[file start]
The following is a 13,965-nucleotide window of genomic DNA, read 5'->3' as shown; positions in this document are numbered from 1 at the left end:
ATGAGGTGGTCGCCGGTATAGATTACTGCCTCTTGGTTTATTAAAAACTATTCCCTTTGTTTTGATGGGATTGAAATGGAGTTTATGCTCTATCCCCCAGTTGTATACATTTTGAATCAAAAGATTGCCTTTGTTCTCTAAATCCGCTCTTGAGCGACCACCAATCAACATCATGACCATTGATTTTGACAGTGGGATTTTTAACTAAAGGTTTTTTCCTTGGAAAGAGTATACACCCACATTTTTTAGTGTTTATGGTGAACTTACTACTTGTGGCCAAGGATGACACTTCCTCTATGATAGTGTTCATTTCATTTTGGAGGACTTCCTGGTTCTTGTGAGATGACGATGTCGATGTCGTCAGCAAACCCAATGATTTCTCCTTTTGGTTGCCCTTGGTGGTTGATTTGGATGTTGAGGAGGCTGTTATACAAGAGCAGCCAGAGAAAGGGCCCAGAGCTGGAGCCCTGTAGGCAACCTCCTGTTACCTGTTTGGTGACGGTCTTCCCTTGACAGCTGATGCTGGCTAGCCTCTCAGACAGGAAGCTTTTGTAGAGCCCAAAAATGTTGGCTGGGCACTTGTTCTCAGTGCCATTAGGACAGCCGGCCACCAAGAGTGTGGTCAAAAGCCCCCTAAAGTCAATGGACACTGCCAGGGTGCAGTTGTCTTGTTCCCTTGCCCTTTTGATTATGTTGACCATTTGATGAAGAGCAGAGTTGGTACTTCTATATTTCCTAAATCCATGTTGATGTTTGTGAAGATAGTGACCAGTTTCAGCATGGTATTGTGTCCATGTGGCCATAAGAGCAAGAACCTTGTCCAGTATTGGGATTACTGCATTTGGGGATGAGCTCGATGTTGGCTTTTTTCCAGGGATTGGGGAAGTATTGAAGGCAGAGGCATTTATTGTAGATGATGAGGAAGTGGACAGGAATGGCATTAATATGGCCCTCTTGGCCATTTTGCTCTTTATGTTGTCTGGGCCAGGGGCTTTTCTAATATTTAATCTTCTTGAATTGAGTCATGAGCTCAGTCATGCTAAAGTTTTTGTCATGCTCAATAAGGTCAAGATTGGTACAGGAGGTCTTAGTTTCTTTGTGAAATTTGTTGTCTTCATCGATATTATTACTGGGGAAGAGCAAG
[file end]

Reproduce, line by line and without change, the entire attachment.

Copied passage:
The following is a 13,965-nucleotide window of genomic DNA, read 5'->3' as shown; positions in this document are numbered from 1 at the left end:
ATGAGGTGGTCGCCGGTATAGATTACTGCCTCTTGGTTTATTAAAAACTATTCCCTTTGTTTTGATGGGATTGAAATGGAGTTTATGCTCTATCCCCCAGTTGTATACATTTTGAATCAAAAGATTGCCTTTGTTCTCTAAATCCGCTCTTGAGCGACCACCAATCAACATCATGACCATTGATTTTGACAGTGGGATTTTTAACTAAAGGTTTTTTCCTTGGAAAGAGTATACACCCACATTTTTTAGTGTTTATGGTGAACTTACTACTTGTGGCCAAGGATGACACTTCCTCTATGATAGTGTTCATTTCATTTTGGAGGACTTCCTGGTTCTTGTGAGATGACGATGTCGATGTCGTCAGCAAACCCAATGATTTCTCCTTTTGGTTGCCCTTGGTGGTTGATTTGGATGTTGAGGAGGCTGTTATACAAGAGCAGCCAGAGAAAGGGCCCAGAGCTGGAGCCCTGTAGGCAACCTCCTGTTACCTGTTTGGTGACGGTCTTCCCTTGACAGCTGATGCTGGCTAGCCTCTCAGACAGGAAGCTTTTGTAGAGCCCAAAAATGTTGGCTGGGCACTTGTTCTCAGTGCCATTAGGACAGCCGGCCACCAAGAGTGTGGTCAAAAGCCCCCTAAAGTCAATGGACACTGCCAGGGTGCAGTTGTCTTGTTCCCTTGCCCTTTTGATTATGTTGACCATTTGATGAAGAGCAGAGTTGGTACTTCTATATTTCCTAAATCCATGTTGATGTTTGTGAAGATAGTGACCAGTTTCAGCATGGTATTGTGTCCATGTGGCCATAAGAGCAAGAACCTTGTCCAGTATTGGGATTACTGCATTTGGGGATGAGCTCGATGTTGGCTTTTTTCCAGGGATTGGGGAAGTATTGAAGGCAGAGGCATTTATTGTAGATGATGAGGAAGTGGACAGGAATGGCATTAATATGGCCCTCTTGGCCATTTTGCTCTTTATGTTGTCTGGGCCAGGGGCTTTTCTAATATTTAATCTTCTTGAATTGAGTCATGAGCTCAGTCATGCTAAAGTTTTTGTCATGCTCAATAAGGTCAAGATTGGTACAGGAGGTCTTAGTTTCTTTGTGAAATTTGTTGTCTTCATCGATATTATTACTGGGGAAGAGCAAG